Almost 40 years after the documentary "High School" took a no-holds barred look at Philadelphia's Northeast High School, the cameras are coming back to the same locale. But this time it's for a new reality series, featuring actor Tony Danza.
In "Teach," the veteran actor of a number of forgettable 80's shows (maybe you remember "Who's the Boss" but we defy you to remember "The Tony Danza Show") will face a class of 10th graders for a full year. The show's producers insist they've got a serious purpose: to "highlight and celebrate the rarely seen challenges and unsung achievements of one of the greatest resources our nation has to offer: the public school teacher."
Philadelphia Mayor Michael Nutter and Superintendent Arlene Ackerman are fans. Nutter calls the project a "unique opportunity to highlight many of our city's dedicated teachers, administrators and the talented students they serve."
Every rookie teacher should get the deal Danza's getting. Only students who want to be in his class and agree to be filmed will be there. An experienced certified teacher will co-teach. And we're pretty sure Danza won't be searching for photocopy paper, nor will he be handing in lesson plans. No word yet on whether he'll check homework or grade tests.
Philadelphia Daily News columnist Ronnie Polneczky fears the show will "pimp our kids education to an unemployed sitcom actor who wants to kick-start his stalled career on the backs of students who'll be distracted by cameras and microphones" (see here). While Polneczky has a point, he's missing the big picture. The kids in Danza's class will be in for quite a ride--two teachers, tons of attention, stardom...it most certainly won't be anything like any classroom they've been in before or one that they will ever be in again.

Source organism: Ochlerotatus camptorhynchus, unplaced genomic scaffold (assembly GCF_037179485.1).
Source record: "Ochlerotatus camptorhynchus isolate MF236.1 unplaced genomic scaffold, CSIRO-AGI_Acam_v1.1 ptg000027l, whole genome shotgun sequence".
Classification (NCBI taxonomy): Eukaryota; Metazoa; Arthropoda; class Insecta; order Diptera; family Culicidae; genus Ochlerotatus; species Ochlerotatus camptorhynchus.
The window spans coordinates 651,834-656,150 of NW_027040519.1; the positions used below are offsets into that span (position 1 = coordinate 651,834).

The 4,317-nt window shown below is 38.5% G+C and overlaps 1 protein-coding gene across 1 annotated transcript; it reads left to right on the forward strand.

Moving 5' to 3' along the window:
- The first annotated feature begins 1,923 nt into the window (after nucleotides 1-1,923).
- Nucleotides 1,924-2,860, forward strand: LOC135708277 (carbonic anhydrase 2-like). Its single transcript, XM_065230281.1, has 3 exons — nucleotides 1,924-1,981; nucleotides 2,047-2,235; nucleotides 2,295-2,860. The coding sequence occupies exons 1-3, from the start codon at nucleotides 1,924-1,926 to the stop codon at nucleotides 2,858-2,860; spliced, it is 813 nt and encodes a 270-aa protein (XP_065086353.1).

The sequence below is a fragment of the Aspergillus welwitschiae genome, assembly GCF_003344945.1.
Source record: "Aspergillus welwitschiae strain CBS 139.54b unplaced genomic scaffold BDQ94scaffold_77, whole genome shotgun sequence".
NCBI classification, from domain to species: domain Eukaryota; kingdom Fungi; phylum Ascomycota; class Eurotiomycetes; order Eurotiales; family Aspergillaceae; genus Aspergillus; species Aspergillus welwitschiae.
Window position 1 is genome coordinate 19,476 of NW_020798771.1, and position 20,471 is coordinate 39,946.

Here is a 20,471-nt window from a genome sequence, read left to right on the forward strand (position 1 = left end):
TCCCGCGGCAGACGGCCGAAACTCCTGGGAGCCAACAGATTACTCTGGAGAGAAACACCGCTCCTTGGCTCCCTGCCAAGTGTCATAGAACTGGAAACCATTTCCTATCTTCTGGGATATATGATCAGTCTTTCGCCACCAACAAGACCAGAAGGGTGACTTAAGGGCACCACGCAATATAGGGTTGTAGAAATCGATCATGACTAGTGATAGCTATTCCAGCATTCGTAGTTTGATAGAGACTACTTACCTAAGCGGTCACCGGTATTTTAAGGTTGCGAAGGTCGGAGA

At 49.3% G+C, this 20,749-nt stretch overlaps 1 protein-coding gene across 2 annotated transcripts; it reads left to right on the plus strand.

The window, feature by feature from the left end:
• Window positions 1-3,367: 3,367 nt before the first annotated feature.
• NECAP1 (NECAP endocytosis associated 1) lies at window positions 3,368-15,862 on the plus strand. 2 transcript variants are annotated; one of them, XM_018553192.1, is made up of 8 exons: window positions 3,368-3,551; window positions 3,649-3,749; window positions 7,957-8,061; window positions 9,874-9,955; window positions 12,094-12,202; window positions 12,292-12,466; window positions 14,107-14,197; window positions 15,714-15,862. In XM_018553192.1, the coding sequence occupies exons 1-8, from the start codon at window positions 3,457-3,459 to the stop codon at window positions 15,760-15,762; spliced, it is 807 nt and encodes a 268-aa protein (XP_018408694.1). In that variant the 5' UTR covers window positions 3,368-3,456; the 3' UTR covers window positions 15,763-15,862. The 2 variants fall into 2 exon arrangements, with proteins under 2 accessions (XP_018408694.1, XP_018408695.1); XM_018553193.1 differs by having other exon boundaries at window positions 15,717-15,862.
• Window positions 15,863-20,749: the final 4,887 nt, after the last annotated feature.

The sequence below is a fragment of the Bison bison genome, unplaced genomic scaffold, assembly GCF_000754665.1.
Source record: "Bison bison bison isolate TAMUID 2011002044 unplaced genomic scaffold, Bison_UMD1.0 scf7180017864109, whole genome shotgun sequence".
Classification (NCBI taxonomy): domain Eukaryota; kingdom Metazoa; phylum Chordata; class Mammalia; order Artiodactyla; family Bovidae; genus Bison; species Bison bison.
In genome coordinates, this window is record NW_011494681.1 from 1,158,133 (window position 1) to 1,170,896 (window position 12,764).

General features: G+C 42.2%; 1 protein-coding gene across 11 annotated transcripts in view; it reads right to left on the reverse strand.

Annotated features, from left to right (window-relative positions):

If Philadelphia leaders and TV execs wanted "Teach" to be anything like Frederick Wiseman's "High School" in the sense of exposing some realities of schooling in America, fugedaboutit. Danza's heart seems to be in the right place, and the series could certainly be entertaining. It's just that "Teach" won't tell us a jot about Philadelphia's public high schools or urban high schools across the nation.